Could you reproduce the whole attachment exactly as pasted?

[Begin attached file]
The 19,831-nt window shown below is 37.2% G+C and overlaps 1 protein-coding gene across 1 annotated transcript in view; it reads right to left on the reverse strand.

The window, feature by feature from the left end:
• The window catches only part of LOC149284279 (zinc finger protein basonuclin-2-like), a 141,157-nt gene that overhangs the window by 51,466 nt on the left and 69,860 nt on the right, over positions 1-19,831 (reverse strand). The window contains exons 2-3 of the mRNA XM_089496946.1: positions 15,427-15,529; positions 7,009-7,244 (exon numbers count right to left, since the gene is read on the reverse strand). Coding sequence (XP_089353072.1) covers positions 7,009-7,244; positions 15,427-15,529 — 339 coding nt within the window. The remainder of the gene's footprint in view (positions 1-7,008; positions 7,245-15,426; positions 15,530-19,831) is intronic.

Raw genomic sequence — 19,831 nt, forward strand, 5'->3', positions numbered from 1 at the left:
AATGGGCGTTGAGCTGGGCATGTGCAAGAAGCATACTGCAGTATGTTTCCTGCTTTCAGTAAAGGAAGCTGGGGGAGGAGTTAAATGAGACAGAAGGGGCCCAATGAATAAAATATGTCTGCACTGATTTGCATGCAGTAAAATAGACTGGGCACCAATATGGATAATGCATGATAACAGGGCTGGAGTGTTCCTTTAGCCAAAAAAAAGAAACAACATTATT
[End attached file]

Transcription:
The 19,831-nt window shown below is 37.2% G+C and overlaps 1 protein-coding gene across 1 annotated transcript in view; it reads right to left on the reverse strand.

The window, feature by feature from the left end:
• The window catches only part of LOC149284279 (zinc finger protein basonuclin-2-like), a 141,157-nt gene that overhangs the window by 51,466 nt on the left and 69,860 nt on the right, over positions 1-19,831 (reverse strand). The window contains exons 2-3 of the mRNA XM_089496946.1: positions 15,427-15,529; positions 7,009-7,244 (exon numbers count right to left, since the gene is read on the reverse strand). Coding sequence (XP_089353072.1) covers positions 7,009-7,244; positions 15,427-15,529 — 339 coding nt within the window. The remainder of the gene's footprint in view (positions 1-7,008; positions 7,245-15,426; positions 15,530-19,831) is intronic.

Raw genomic sequence — 19,831 nt, forward strand, 5'->3', positions numbered from 1 at the left:
AATGGGCGTTGAGCTGGGCATGTGCAAGAAGCATACTGCAGTATGTTTCCTGCTTTCAGTAAAGGAAGCTGGGGGAGGAGTTAAATGAGACAGAAGGGGCCCAATGAATAAAATATGTCTGCACTGATTTGCATGCAGTAAAATAGACTGGGCACCAATATGGATAATGCATGATAACAGGGCTGGAGTGTTCCTTTAGCCAAAAAAAAGAAACAACATTATT